• Composition of spending. Relative to other emerging markets, Brazil is an outlier. In particular, public consumption, at 21¼ percent of GDP in 2011, is one of the highest among emerging markets and almost double the level of its Latin American peers (Figure 5). Public consumption in percent of GDP has increased by 2 percentage points in Brazil since 2000, in contrast to most other emerging markets where it has declined. This is striking taking into account that public consumption does not include transfers (where increases have been large). On the other hand, public investment in Brazil has increased somewhat since 2000 but, at about 2½ percent of GDP, is less than half the average of other emerging markets. Moreover, the level of public investment is now 70 percent below that of trading partners (a marked deterioration since 2000). This evidence suggests that, by reallocating spending, Brazil could make some space for public investment and reap additional benefits.

Figure 4.
Figure 4.

Emerging Markets: Fiscal Performance

Citation: IMF Working Papers 2014, 001; 10.5089/9781475523577.001.A001

Sources: IMF, World Economic Outlook; and staff's calculations.
Figure 5.
Figure 5.

Emerging Markets: Composition of Government Spending

Citation: IMF Working Papers 2014, 001; 10.5089/9781475523577.001.A001

Sources: IMF, World Economic Outlook; and authors calculations.1/ Excluding Brazil.2/ Relative public consumption (investment) is calculated as the ratio of Brazil's public consumption (investment) in percent of GDP to a weigthed average of its trading partners' public consumption (investment) in percent of GDP. A number above 1 means Brazil has higher public consumption (investment) in percent of GDP than is trading partners.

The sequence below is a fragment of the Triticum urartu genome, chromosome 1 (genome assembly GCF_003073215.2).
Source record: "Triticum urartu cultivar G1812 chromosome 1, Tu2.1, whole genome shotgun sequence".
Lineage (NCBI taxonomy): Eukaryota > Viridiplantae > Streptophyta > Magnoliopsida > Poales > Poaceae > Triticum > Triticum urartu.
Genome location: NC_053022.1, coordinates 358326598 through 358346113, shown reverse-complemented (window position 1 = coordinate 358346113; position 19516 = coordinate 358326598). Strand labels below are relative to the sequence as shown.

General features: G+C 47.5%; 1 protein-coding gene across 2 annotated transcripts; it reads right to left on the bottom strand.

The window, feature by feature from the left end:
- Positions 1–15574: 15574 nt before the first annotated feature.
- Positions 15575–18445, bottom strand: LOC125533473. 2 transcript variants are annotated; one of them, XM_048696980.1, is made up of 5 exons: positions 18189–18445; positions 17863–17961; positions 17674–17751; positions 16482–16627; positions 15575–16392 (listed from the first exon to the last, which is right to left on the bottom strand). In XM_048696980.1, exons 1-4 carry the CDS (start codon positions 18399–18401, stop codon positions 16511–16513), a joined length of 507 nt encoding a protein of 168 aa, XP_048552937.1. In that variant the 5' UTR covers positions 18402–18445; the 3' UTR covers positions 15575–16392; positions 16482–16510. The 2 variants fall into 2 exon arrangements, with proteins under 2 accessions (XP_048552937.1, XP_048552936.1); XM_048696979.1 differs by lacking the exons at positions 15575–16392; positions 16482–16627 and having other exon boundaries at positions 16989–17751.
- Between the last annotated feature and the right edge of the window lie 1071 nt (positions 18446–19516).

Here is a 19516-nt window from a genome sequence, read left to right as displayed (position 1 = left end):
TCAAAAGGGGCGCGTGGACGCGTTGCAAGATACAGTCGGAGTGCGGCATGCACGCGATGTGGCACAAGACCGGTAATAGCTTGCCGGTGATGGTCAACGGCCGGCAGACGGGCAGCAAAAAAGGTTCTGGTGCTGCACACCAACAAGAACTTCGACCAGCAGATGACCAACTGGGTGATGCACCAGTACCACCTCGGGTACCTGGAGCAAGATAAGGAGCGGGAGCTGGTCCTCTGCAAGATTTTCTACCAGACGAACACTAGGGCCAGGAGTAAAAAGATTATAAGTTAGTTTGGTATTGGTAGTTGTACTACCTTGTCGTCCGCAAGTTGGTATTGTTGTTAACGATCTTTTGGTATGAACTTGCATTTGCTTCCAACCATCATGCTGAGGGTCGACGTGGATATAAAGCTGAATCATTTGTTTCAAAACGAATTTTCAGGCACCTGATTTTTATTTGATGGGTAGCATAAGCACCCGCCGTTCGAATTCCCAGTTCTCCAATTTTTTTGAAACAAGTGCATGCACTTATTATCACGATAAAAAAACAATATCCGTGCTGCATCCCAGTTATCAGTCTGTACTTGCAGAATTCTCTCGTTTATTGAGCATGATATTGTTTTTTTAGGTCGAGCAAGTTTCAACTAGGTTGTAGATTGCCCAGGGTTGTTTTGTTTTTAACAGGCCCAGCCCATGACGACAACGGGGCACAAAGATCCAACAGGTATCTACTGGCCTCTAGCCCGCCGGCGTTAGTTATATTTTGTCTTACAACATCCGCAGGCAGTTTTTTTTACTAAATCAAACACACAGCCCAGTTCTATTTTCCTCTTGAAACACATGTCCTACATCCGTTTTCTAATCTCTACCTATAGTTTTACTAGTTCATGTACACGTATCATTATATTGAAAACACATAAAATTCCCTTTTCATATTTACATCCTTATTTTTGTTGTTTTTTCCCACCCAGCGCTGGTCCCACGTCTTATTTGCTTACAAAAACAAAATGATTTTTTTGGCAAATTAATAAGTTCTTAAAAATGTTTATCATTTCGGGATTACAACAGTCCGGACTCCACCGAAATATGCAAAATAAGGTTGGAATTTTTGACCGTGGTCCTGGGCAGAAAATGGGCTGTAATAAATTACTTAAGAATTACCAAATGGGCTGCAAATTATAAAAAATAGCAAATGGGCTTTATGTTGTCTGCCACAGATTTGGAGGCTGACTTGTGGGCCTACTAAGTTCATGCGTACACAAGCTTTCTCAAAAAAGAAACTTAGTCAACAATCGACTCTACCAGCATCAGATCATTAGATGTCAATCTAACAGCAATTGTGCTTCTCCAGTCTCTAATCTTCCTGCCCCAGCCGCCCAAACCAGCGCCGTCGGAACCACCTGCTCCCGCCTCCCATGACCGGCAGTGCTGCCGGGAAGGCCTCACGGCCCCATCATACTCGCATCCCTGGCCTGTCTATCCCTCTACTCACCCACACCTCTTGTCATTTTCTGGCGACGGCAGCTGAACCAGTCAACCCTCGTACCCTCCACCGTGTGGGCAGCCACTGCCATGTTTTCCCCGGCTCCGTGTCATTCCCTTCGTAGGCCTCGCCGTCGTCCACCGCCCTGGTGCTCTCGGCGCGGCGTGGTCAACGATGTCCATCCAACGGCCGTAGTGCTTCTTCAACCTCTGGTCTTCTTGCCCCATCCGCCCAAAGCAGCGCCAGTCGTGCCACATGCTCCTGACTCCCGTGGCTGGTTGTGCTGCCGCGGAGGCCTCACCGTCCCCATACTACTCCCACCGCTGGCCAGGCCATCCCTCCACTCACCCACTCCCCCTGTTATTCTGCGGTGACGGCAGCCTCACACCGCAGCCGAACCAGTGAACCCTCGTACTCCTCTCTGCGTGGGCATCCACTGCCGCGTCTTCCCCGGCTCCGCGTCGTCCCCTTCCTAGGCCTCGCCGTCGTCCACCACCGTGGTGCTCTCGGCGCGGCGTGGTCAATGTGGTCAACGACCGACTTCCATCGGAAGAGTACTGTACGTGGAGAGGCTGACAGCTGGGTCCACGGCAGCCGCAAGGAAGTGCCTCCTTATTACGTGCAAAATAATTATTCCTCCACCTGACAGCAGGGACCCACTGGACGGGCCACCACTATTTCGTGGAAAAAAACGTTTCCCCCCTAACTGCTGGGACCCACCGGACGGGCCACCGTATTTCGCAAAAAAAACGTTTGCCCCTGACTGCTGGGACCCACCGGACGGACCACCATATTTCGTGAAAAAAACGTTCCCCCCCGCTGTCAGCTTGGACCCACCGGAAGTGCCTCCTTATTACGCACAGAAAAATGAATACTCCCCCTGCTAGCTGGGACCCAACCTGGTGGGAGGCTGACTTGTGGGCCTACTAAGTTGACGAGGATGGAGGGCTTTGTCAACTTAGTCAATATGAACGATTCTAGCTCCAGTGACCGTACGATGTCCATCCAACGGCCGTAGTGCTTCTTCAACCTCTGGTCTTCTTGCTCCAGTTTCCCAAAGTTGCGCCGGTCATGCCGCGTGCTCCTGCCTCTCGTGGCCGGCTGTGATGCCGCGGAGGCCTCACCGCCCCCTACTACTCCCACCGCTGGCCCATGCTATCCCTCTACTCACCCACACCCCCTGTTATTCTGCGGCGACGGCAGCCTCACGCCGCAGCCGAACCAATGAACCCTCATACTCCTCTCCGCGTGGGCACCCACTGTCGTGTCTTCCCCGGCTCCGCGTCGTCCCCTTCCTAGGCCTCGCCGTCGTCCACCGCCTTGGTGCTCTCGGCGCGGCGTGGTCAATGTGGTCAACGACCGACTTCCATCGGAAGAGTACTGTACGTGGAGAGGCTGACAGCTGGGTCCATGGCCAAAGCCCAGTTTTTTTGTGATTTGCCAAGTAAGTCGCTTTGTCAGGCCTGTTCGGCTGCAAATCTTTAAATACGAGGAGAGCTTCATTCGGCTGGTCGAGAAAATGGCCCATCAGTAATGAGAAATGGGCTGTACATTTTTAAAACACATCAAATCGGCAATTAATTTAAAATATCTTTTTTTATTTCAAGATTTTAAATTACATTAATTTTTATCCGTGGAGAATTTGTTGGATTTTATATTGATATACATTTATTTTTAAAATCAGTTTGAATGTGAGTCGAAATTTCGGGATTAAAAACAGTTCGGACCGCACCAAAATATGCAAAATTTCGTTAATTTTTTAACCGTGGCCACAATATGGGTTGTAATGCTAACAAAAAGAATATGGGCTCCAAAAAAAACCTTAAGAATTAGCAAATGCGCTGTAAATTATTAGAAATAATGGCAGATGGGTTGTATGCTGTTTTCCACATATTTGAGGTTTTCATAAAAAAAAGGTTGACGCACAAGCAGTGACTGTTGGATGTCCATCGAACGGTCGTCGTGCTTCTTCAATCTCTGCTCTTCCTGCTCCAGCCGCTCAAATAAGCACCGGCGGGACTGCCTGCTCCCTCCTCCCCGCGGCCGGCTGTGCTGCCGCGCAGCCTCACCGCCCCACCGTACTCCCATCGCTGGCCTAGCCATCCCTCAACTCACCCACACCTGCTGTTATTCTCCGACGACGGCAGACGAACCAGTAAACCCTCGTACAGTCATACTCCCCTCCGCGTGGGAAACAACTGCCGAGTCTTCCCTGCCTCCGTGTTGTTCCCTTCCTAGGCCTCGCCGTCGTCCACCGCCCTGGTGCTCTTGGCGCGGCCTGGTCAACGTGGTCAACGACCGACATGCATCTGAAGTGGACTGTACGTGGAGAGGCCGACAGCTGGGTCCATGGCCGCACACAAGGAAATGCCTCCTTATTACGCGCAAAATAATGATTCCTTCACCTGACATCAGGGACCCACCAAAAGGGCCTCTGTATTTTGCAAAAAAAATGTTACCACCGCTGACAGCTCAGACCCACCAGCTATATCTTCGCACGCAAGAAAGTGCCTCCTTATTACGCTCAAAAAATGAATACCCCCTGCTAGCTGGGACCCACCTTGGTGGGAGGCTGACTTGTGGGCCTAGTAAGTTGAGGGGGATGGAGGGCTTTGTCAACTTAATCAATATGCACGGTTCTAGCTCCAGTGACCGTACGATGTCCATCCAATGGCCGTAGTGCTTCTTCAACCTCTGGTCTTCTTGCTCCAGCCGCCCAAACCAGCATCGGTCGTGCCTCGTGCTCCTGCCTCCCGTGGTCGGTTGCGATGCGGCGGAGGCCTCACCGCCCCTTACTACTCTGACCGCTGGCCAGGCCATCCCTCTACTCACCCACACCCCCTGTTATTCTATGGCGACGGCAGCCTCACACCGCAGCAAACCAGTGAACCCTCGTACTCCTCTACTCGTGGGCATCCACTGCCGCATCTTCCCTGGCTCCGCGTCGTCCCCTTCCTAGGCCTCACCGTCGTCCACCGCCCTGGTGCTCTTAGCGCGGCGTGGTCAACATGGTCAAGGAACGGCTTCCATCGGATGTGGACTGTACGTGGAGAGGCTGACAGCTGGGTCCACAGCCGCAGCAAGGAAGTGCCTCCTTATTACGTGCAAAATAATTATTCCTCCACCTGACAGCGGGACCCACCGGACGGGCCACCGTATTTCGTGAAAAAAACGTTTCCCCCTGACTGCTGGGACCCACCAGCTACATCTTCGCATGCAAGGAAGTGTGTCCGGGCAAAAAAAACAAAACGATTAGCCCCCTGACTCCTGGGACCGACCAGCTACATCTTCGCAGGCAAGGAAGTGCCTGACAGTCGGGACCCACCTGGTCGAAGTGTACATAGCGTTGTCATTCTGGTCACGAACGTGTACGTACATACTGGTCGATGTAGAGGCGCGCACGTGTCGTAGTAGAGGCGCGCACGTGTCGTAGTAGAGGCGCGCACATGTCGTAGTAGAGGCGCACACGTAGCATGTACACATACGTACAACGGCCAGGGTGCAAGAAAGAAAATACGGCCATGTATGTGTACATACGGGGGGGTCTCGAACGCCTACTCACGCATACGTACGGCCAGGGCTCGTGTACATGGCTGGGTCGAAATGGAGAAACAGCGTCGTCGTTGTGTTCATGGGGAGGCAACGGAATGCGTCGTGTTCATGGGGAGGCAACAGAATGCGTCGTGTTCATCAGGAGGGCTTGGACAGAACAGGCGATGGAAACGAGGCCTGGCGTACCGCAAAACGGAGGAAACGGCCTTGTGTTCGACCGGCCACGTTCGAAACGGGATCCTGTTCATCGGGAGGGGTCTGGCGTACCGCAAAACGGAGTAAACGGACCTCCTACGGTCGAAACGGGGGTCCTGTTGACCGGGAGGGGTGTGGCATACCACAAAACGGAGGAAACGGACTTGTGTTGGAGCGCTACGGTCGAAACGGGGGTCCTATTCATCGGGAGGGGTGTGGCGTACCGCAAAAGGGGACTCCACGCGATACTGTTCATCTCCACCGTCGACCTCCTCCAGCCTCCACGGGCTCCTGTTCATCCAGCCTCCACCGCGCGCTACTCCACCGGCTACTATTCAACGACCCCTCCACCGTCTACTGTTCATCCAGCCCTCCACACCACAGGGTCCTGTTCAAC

Simulation analysis based on the empirical results of the previous section suggests that fiscal policy in Brazil could help reduce real appreciation pressures over the long term. In particular, a 1 percent of GDP increase in public investment in Brazil would lead to a 1.7 percent real depreciation. However, this is roughly the same effect but with an opposite sign as a corresponding 1 percent of GDP deterioration of the structural balance. Thus, if both investment and the structural deficit were to increase by similar amounts, the REER would not change. In other words, increasing public investment could only help if accompanied by offsetting measures to generate savings (for example, by reducing public consumption).